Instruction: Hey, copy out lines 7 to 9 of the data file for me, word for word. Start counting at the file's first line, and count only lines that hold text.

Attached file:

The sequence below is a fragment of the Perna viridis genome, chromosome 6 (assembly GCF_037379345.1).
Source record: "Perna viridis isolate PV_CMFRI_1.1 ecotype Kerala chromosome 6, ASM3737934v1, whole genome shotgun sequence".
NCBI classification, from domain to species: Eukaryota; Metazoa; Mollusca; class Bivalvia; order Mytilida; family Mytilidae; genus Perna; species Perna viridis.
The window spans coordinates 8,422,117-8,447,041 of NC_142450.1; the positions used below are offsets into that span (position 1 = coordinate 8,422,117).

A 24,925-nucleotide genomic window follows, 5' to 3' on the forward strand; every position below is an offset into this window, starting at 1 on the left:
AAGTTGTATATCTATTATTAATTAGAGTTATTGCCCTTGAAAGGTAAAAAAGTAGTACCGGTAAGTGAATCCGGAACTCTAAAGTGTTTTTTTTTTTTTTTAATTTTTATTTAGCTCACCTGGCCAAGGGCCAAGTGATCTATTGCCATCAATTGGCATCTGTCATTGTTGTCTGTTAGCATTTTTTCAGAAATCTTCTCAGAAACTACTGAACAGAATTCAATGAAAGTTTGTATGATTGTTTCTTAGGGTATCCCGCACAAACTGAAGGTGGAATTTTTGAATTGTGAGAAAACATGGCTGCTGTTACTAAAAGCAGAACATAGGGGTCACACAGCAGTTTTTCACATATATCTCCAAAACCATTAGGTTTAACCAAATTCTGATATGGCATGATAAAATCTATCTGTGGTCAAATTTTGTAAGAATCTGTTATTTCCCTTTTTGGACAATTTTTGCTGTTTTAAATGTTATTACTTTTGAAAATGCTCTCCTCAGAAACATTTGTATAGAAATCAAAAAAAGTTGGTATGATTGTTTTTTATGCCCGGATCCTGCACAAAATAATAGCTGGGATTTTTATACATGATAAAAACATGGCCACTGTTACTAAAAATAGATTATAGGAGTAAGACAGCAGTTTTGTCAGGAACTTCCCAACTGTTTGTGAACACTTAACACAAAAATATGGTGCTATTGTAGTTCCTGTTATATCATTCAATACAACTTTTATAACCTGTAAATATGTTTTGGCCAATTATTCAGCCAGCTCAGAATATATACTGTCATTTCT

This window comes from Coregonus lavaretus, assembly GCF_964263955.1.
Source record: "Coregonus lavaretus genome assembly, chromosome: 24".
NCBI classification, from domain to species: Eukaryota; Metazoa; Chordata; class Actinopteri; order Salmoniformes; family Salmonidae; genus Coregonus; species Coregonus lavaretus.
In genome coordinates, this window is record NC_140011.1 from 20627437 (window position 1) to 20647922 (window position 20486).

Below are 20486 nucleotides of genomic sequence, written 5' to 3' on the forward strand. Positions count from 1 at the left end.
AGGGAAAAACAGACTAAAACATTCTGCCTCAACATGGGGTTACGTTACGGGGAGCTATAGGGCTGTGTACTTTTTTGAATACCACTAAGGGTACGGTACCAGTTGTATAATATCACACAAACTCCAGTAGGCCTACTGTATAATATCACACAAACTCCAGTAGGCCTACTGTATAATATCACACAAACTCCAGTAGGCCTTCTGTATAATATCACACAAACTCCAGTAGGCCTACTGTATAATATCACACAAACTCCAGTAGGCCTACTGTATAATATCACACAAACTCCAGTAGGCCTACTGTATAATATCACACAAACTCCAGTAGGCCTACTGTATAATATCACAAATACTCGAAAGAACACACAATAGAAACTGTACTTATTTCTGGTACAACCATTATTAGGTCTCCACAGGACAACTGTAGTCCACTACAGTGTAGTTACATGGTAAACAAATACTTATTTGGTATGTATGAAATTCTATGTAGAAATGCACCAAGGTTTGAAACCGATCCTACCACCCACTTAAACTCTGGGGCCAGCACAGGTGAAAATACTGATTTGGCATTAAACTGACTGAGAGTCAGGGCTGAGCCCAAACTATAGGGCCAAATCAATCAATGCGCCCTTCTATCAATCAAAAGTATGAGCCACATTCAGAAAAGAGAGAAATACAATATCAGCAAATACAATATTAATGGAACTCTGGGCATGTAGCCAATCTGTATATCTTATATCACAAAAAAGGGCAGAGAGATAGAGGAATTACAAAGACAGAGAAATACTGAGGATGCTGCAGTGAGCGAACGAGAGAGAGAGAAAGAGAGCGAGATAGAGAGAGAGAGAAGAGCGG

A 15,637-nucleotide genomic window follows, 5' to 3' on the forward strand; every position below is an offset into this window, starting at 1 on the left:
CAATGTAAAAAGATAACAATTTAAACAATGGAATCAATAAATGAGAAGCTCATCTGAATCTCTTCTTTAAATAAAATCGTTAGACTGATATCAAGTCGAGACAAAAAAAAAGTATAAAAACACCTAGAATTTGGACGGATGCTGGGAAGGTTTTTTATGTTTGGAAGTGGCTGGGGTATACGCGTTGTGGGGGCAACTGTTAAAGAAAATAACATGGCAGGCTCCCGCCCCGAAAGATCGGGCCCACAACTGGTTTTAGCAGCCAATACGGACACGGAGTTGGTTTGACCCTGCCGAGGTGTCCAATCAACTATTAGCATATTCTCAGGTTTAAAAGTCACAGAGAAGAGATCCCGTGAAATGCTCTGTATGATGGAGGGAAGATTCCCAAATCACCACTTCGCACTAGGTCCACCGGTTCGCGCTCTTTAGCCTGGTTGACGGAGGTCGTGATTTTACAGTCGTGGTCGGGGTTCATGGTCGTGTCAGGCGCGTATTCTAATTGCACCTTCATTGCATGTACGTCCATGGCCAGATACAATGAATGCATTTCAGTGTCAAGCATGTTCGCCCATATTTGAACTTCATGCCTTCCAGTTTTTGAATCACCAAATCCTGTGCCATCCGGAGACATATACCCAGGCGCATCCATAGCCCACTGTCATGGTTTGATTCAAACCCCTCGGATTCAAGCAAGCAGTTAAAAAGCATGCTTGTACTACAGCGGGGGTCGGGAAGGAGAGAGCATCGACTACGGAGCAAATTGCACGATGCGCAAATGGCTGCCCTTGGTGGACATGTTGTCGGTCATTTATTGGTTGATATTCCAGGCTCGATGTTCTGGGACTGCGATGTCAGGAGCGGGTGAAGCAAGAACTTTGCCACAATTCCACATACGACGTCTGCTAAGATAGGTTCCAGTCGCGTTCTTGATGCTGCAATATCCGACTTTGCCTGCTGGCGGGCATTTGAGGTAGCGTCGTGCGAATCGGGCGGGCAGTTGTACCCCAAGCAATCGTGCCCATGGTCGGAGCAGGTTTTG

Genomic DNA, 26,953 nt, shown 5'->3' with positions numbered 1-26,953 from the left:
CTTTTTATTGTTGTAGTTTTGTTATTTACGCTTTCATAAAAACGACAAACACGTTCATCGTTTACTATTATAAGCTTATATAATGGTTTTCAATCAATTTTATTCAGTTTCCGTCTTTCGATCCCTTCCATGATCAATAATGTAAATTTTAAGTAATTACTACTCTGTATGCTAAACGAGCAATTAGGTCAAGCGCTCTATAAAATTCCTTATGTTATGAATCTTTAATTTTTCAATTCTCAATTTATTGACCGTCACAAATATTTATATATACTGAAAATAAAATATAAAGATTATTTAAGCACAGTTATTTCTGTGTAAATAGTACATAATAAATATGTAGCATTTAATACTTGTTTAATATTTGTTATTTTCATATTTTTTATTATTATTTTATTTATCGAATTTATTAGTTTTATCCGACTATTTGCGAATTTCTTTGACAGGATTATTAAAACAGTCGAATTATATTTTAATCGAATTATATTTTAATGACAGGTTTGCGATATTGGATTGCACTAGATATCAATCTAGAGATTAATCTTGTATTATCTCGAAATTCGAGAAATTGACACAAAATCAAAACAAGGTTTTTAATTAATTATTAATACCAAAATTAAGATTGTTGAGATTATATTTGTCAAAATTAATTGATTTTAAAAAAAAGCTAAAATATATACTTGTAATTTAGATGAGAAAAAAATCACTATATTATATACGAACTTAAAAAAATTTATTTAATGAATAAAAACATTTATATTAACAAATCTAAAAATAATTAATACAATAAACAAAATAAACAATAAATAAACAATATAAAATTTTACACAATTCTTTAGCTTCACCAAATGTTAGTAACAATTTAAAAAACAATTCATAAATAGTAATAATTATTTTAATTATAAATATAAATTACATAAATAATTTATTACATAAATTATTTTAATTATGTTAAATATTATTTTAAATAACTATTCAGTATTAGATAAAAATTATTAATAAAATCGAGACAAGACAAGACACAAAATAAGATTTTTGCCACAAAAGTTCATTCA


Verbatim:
This window comes from Coregonus lavaretus, assembly GCF_964263955.1.
Source record: "Coregonus lavaretus genome assembly, chromosome: 24".
NCBI classification, from domain to species: Eukaryota; Metazoa; Chordata; class Actinopteri; order Salmoniformes; family Salmonidae; genus Coregonus; species Coregonus lavaretus.